"They are easy and cost-effective to install and maintain and provide accurate, real-time data on each parking space."

Signs are being installed, which will display real-time information on where parks are available. Drivers will be guided by LED lights to those spaces.

The company has clients all over the world, such as Disney, that use its suite of technologies.

It has created a niche in the airport market with Christchurch and Auckland international airports both using its systems.

Shareena Sandbrook would not give the value of the Wellington Airport contract which was awarded by tender.

Frogparking was started by chief executive Don Sandbrook in 2010 after he sold out of his aircraft tracking business Spidertracks, and seeding and harvesting technology company Seed Spider.

The entrepreneur kept his key development staff and now employs 27 people.

Frogparking's turnover had tripled since 2014, and was forecast to rise by 170 per cent in the 2017 financial year.

Shareena Sandbrook said this would be the result of adding new clients in the United States, Australia, New Zealand, and more work from existing clients.

The company was the only one offering a fully integrated wireless indoor/outdoor guidance product with solar or battery powered occupancy sensors, she said.

There was so much demand for the technology, the company could not keep up and would recruit more staff.

It had started a capital raising venture and asked for feedback from companies interested in partnering.

"I believe we have the potential to become a $100m company within the next five years," she said.

Wellington International Airport manager of transport and commercial development Pippi Kettle said the airport had considered a range of options - weighing up the benefits of camera-based versus wireless cloud-based technologies.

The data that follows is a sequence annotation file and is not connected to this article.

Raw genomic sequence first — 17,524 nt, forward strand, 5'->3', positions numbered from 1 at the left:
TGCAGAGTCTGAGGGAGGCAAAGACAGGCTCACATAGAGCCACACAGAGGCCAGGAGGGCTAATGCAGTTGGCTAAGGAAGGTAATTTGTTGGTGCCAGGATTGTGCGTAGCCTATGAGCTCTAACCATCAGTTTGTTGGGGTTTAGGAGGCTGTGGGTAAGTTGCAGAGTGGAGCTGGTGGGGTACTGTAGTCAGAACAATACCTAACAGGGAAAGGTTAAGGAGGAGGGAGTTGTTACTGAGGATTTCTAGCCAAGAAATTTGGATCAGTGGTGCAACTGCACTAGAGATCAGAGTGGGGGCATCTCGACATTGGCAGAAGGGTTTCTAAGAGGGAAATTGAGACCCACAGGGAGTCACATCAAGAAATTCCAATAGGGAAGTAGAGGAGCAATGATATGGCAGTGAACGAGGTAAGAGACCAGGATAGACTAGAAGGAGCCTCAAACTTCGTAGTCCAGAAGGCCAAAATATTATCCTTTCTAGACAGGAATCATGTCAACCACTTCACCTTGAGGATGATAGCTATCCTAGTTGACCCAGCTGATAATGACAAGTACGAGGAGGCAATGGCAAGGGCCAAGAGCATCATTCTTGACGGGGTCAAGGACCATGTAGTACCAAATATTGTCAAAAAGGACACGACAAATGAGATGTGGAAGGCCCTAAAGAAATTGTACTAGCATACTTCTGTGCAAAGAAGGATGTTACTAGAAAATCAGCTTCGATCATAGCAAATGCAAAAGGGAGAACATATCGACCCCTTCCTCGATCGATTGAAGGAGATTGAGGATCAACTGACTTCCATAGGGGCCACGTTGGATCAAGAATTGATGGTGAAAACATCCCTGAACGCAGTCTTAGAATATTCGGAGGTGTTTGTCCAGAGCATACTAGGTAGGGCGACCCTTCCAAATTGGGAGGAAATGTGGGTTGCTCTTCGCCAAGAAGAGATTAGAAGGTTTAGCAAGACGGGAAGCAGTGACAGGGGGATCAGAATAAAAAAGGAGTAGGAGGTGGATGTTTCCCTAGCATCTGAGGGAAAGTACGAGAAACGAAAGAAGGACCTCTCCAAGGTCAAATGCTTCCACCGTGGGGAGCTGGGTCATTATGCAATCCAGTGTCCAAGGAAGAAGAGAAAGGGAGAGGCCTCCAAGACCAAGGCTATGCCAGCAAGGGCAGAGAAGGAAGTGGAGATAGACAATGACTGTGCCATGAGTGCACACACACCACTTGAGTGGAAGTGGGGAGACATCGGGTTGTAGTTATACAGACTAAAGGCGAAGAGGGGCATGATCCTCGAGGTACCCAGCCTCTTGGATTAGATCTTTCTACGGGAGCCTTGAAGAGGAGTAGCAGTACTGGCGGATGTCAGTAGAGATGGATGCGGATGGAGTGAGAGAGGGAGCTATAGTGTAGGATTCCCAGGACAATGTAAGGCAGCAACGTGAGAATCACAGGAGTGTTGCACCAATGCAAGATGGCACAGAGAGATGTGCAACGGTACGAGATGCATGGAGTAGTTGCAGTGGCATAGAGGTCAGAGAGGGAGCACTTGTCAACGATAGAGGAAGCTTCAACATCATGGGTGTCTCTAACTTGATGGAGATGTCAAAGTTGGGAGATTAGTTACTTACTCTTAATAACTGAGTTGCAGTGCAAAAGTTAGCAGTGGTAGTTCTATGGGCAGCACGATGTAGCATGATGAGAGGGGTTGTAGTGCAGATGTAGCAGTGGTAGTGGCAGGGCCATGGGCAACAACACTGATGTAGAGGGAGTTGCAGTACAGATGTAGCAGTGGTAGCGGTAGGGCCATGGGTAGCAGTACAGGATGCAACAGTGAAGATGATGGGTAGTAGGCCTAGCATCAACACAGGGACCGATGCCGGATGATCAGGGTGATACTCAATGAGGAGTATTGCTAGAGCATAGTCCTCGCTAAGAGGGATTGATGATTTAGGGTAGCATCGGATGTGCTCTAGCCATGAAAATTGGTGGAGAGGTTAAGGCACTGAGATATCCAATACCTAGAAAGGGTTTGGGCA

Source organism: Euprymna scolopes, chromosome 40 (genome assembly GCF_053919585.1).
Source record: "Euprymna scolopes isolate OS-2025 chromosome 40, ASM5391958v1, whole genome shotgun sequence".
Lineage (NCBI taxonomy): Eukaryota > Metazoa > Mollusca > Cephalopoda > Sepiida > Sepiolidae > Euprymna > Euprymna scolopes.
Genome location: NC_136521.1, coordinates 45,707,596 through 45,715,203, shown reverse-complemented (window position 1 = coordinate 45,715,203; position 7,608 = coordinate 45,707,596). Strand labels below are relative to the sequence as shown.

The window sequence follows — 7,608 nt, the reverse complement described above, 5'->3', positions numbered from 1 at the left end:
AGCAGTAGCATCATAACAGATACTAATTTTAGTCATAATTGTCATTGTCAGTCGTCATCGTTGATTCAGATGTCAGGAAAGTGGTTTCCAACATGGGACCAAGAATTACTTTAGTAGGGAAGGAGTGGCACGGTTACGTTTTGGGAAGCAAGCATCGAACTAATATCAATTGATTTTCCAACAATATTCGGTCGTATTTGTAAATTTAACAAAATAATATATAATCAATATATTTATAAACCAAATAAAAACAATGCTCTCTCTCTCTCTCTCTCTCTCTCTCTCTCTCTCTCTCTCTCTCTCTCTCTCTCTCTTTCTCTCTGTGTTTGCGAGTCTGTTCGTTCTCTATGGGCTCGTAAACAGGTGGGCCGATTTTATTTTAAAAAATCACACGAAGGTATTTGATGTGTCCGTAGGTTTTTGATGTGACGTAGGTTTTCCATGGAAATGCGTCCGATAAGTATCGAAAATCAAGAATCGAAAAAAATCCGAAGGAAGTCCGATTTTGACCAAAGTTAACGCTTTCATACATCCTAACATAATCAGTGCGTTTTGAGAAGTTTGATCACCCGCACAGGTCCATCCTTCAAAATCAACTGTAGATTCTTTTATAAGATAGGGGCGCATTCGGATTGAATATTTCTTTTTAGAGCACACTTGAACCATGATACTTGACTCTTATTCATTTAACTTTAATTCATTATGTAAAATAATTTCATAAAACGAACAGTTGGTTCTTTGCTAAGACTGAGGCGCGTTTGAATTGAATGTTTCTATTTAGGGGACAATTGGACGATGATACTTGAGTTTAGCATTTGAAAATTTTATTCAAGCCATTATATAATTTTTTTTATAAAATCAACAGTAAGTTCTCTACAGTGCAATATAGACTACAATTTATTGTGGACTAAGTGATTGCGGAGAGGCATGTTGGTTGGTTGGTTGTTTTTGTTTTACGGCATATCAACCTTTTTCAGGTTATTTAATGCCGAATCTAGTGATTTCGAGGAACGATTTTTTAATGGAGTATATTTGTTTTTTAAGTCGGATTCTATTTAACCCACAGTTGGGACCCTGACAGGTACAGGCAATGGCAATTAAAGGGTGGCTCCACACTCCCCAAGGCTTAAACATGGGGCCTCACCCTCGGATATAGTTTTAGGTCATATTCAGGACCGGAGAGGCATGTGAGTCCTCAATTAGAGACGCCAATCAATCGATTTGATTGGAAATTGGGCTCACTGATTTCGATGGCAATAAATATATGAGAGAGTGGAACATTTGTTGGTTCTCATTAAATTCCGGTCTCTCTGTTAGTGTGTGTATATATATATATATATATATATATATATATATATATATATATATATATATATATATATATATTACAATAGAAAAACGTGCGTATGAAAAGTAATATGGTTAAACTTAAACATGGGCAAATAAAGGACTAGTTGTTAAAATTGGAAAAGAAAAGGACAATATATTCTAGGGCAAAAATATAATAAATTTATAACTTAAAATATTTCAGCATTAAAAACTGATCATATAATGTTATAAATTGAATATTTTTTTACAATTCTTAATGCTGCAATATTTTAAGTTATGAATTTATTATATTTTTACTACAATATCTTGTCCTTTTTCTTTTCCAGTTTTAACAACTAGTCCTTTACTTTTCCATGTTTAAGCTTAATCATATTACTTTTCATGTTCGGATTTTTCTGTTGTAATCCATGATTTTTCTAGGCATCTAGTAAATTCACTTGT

"Our main goal is customer experience. We're investing a lot of money in car parking and we want it to be user-friendly."

The cloud-based system would provide real-time parking guidance and comprehensive data to the airport.

The data would open opportunities such as dynamic pricing based on data, future add-ons such as an integrated app for motoristsas well as a wealth of enforcement tools, Kettle said. - Stuff

Read More

NZ Car Park Replaces Meters with Mobile App

The technology also allows retailers to send customised offers via their smartphones as they pay for the parking

Palmerston North-based company Frogparking has recently deployed technology designed and developed by the firm in a 33-space car park in the city's Church Street.

According to the company, the technology could prove to be the end of not only parking meters, but also parking fees.

The car park has solar-powered parking sensors that link to a cloud-based parking management system, which detects the number of vacant spaces at any point in time.

Drivers pay for parking through a mobile Frogparking payment app rather than a parking meter with a variable tariff. This means cheaper parking when there are more spaces available and more expensive fees when space is at a premium.

"I consider this a game-changer for the New Zealand parking industry. It is also a win-win for motorists and cities with the potential to revive retail centres and encourage better use of city parking for the benefit of all," said Frogparking director Don Sandbrook.

The technology also allows retailers to send customised offers via their smartphones as they pay for the parking. The customer receives a unique code, which they can then use to take up the offer and get their parking fee refunded, or a discount on a product or service by the participating retailer at their outlet. The product discount can also be shared via social media.